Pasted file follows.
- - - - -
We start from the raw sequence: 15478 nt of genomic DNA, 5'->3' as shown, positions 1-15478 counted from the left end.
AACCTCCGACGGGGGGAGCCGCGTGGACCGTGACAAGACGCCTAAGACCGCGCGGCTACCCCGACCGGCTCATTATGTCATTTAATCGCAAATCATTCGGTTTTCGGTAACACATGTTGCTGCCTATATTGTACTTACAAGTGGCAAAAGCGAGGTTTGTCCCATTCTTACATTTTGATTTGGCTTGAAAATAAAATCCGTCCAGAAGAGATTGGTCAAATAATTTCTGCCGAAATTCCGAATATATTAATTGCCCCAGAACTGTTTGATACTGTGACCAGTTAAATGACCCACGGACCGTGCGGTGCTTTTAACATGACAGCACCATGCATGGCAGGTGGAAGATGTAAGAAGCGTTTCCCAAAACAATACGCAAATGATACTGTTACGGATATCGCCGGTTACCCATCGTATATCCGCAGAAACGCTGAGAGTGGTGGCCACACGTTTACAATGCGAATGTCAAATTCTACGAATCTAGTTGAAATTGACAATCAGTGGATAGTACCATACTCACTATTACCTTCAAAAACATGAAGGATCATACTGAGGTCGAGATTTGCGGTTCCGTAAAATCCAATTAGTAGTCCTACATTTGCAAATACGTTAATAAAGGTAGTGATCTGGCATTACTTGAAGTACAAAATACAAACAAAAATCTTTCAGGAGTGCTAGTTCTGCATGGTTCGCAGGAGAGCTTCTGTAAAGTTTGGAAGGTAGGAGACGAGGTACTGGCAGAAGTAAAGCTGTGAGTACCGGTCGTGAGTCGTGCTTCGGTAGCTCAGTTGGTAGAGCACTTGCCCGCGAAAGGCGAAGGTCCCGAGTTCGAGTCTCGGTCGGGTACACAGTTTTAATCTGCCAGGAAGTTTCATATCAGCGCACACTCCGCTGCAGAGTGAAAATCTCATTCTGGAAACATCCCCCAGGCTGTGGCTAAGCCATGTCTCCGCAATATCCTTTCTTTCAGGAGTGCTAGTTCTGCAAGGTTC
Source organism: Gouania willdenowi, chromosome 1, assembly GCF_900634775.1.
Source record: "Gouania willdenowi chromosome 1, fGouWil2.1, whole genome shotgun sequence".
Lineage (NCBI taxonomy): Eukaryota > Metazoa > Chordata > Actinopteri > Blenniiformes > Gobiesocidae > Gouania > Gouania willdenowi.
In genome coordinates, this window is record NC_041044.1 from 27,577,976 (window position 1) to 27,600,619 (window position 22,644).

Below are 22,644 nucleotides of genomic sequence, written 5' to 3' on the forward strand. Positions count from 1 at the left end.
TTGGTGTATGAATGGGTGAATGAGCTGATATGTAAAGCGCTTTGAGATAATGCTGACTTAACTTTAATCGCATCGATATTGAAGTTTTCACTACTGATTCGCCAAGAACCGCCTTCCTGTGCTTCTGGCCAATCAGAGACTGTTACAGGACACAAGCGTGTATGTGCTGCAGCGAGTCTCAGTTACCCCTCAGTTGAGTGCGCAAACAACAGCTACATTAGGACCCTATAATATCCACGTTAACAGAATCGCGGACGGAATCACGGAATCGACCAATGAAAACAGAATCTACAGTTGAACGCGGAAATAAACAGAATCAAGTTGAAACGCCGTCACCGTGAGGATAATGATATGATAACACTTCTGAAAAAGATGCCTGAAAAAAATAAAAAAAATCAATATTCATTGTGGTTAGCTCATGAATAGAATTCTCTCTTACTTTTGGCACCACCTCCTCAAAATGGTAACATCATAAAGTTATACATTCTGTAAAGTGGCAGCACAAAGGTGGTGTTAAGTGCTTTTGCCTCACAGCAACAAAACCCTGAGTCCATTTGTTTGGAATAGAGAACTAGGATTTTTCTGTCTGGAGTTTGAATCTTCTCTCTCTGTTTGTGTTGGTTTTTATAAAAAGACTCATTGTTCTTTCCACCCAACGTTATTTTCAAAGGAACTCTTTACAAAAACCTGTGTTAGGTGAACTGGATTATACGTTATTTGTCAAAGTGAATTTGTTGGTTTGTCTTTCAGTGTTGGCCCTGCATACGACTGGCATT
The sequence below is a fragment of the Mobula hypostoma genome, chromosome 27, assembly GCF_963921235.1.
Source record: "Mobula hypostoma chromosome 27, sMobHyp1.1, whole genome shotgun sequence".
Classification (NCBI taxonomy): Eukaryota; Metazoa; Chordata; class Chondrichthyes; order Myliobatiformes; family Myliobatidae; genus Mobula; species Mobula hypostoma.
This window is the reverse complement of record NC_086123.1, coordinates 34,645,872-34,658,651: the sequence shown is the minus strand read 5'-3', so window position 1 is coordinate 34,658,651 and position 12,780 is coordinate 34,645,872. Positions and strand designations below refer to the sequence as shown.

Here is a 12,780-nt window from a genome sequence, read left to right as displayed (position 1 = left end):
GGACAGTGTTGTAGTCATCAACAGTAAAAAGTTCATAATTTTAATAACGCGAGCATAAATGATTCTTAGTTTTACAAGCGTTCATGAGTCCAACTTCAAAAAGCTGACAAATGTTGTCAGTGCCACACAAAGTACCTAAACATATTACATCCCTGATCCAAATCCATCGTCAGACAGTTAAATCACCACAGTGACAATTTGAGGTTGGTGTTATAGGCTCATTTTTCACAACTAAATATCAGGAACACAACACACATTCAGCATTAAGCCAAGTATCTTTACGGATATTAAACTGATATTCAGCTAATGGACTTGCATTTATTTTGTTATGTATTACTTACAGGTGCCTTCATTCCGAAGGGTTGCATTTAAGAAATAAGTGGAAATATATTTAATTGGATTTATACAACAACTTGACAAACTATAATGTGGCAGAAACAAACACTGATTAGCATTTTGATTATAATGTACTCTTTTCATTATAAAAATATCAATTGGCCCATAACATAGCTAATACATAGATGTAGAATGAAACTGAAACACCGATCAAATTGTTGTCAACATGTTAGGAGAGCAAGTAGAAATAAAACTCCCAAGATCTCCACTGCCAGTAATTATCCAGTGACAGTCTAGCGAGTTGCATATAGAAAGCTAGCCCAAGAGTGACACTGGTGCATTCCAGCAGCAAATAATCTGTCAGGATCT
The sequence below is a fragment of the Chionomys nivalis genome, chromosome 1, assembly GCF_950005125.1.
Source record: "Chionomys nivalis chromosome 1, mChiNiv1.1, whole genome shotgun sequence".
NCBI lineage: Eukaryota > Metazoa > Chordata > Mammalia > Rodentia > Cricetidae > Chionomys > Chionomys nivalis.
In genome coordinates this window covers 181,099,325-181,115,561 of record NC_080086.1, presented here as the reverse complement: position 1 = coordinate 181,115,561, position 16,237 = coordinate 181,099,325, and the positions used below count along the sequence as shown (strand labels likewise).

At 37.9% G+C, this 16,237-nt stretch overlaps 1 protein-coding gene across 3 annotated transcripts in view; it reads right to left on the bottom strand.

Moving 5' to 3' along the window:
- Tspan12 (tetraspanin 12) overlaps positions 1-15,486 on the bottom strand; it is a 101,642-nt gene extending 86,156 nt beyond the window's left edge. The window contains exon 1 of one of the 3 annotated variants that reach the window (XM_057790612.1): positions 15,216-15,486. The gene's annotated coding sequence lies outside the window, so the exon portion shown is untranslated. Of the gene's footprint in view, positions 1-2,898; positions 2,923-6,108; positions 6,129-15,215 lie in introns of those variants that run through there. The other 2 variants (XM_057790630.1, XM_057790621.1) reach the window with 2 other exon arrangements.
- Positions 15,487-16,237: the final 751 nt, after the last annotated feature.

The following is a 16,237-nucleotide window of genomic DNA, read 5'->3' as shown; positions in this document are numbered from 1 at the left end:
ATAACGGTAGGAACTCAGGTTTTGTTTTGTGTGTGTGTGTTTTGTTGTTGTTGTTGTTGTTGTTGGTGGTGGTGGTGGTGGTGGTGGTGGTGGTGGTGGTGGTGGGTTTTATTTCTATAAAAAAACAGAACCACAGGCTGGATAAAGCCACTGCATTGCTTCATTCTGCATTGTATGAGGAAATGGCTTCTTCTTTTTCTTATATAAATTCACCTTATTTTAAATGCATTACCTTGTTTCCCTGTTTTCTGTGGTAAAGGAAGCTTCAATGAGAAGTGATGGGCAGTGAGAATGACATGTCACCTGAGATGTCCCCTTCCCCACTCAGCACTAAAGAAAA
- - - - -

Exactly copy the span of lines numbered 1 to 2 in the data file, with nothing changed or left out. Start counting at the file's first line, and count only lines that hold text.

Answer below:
We start from the raw sequence: 15478 nt of genomic DNA, 5'->3' as shown, positions 1-15478 counted from the left end.
AACCTCCGACGGGGGGAGCCGCGTGGACCGTGACAAGACGCCTAAGACCGCGCGGCTACCCCGACCGGCTCATTATGTCATTTAATCGCAAATCATTCGGTTTTCGGTAACACATGTTGCTGCCTATATTGTACTTACAAGTGGCAAAAGCGAGGTTTGTCCCATTCTTACATTTTGATTTGGCTTGAAAATAAAATCCGTCCAGAAGAGATTGGTCAAATAATTTCTGCCGAAATTCCGAATATATTAATTGCCCCAGAACTGTTTGATACTGTGACCAGTTAAATGACCCACGGACCGTGCGGTGCTTTTAACATGACAGCACCATGCATGGCAGGTGGAAGATGTAAGAAGCGTTTCCCAAAACAATACGCAAATGATACTGTTACGGATATCGCCGGTTACCCATCGTATATCCGCAGAAACGCTGAGAGTGGTGGCCACACGTTTACAATGCGAATGTCAAATTCTACGAATCTAGTTGAAATTGACAATCAGTGGATAGTACCATACTCACTATTACCTTCAAAAACATGAAGGATCATACTGAGGTCGAGATTTGCGGTTCCGTAAAATCCAATTAGTAGTCCTACATTTGCAAATACGTTAATAAAGGTAGTGATCTGGCATTACTTGAAGTACAAAATACAAACAAAAATCTTTCAGGAGTGCTAGTTCTGCATGGTTCGCAGGAGAGCTTCTGTAAAGTTTGGAAGGTAGGAGACGAGGTACTGGCAGAAGTAAAGCTGTGAGTACCGGTCGTGAGTCGTGCTTCGGTAGCTCAGTTGGTAGAGCACTTGCCCGCGAAAGGCGAAGGTCCCGAGTTCGAGTCTCGGTCGGGTACACAGTTTTAATCTGCCAGGAAGTTTCATATCAGCGCACACTCCGCTGCAGAGTGAAAATCTCATTCTGGAAACATCCCCCAGGCTGTGGCTAAGCCATGTCTCCGCAATATCCTTTCTTTCAGGAGTGCTAGTTCTGCAAGGTTC